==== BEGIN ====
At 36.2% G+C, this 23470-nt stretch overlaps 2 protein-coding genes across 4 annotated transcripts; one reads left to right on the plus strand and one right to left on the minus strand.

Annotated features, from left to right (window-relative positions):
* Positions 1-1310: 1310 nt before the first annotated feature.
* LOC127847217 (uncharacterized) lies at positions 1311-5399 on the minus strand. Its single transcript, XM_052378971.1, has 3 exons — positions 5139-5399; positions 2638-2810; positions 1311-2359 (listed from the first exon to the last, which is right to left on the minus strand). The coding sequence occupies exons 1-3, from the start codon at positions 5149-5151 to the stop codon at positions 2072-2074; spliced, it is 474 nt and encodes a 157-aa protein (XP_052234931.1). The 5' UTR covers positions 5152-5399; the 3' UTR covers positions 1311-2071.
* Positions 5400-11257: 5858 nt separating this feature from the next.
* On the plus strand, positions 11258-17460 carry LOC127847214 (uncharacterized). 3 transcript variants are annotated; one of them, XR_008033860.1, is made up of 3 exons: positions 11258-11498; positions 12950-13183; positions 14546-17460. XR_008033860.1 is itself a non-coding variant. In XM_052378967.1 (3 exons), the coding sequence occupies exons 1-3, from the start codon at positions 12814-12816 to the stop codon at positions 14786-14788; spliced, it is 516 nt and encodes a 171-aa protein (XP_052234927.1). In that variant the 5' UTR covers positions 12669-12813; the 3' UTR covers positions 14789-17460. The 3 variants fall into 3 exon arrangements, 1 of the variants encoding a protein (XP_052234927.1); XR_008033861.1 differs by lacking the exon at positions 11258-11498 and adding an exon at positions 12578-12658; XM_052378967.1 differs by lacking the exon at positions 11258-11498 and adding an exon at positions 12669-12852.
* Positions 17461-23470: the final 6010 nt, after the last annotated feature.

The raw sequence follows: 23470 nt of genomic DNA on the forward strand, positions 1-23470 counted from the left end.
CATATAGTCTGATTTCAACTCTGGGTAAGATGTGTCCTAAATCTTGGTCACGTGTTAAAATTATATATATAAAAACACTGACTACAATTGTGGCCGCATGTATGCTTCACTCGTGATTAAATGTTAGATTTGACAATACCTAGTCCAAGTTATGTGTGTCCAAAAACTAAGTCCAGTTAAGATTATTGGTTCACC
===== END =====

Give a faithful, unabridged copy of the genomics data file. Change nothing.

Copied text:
At 36.2% G+C, this 23470-nt stretch overlaps 2 protein-coding genes across 4 annotated transcripts; one reads left to right on the plus strand and one right to left on the minus strand.

Annotated features, from left to right (window-relative positions):
* Positions 1-1310: 1310 nt before the first annotated feature.
* LOC127847217 (uncharacterized) lies at positions 1311-5399 on the minus strand. Its single transcript, XM_052378971.1, has 3 exons — positions 5139-5399; positions 2638-2810; positions 1311-2359 (listed from the first exon to the last, which is right to left on the minus strand). The coding sequence occupies exons 1-3, from the start codon at positions 5149-5151 to the stop codon at positions 2072-2074; spliced, it is 474 nt and encodes a 157-aa protein (XP_052234931.1). The 5' UTR covers positions 5152-5399; the 3' UTR covers positions 1311-2071.
* Positions 5400-11257: 5858 nt separating this feature from the next.
* On the plus strand, positions 11258-17460 carry LOC127847214 (uncharacterized). 3 transcript variants are annotated; one of them, XR_008033860.1, is made up of 3 exons: positions 11258-11498; positions 12950-13183; positions 14546-17460. XR_008033860.1 is itself a non-coding variant. In XM_052378967.1 (3 exons), the coding sequence occupies exons 1-3, from the start codon at positions 12814-12816 to the stop codon at positions 14786-14788; spliced, it is 516 nt and encodes a 171-aa protein (XP_052234927.1). In that variant the 5' UTR covers positions 12669-12813; the 3' UTR covers positions 14789-17460. The 3 variants fall into 3 exon arrangements, 1 of the variants encoding a protein (XP_052234927.1); XR_008033861.1 differs by lacking the exon at positions 11258-11498 and adding an exon at positions 12578-12658; XM_052378967.1 differs by lacking the exon at positions 11258-11498 and adding an exon at positions 12669-12852.
* Positions 17461-23470: the final 6010 nt, after the last annotated feature.

The raw sequence follows: 23470 nt of genomic DNA on the forward strand, positions 1-23470 counted from the left end.
CATATAGTCTGATTTCAACTCTGGGTAAGATGTGTCCTAAATCTTGGTCACGTGTTAAAATTATATATATAAAAACACTGACTACAATTGTGGCCGCATGTATGCTTCACTCGTGATTAAATGTTAGATTTGACAATACCTAGTCCAAGTTATGTGTGTCCAAAAACTAAGTCCAGTTAAGATTATTGGTTCACC